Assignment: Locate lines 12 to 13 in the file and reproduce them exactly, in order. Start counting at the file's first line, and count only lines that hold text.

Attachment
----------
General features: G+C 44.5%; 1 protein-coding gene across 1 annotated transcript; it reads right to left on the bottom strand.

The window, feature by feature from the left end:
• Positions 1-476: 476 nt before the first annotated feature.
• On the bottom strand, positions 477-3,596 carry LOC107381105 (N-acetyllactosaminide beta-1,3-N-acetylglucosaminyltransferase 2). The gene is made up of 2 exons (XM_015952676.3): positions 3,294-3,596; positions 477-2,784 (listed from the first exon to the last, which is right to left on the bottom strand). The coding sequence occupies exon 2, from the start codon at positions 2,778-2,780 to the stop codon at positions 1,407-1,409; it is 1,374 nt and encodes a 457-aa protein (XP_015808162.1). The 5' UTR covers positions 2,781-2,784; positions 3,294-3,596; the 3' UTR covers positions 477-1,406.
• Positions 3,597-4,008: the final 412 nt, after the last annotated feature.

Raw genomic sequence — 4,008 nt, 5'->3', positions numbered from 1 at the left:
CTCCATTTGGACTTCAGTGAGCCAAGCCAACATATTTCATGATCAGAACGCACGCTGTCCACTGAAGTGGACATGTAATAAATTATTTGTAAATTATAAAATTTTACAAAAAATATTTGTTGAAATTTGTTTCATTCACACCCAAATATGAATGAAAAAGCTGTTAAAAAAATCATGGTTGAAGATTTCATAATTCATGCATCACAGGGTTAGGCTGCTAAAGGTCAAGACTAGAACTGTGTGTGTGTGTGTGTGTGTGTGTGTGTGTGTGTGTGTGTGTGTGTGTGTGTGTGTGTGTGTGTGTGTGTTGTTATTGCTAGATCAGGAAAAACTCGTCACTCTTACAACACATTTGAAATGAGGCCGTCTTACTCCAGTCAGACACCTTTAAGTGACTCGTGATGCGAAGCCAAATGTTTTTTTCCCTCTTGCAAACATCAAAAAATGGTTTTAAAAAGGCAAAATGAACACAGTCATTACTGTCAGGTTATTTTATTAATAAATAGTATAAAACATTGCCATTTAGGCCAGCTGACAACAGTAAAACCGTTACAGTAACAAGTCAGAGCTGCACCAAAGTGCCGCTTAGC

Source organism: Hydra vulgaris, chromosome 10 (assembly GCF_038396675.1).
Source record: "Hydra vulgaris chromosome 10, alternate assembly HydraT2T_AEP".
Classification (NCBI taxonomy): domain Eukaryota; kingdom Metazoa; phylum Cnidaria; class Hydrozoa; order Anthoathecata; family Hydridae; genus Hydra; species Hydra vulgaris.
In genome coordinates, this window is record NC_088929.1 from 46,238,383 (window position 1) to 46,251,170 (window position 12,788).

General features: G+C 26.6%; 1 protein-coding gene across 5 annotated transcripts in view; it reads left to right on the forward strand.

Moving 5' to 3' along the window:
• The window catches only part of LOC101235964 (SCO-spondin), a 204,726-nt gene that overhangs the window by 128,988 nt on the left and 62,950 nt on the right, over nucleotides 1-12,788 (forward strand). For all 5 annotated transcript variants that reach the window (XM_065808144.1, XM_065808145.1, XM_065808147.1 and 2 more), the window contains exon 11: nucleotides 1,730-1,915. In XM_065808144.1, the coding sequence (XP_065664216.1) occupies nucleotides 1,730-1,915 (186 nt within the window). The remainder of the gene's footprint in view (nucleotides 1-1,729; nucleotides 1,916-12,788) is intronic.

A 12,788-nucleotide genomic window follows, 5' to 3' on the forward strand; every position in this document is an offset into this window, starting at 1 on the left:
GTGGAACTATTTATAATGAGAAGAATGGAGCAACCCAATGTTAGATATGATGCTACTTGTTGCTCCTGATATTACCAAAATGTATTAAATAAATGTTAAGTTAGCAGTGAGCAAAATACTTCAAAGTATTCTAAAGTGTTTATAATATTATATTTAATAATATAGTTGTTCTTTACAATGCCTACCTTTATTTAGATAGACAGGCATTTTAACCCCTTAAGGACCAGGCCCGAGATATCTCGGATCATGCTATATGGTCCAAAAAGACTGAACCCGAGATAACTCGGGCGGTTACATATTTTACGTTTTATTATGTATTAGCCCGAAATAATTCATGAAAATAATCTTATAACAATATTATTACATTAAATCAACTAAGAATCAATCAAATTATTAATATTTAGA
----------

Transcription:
General features: G+C 26.6%; 1 protein-coding gene across 5 annotated transcripts in view; it reads left to right on the forward strand.

Moving 5' to 3' along the window: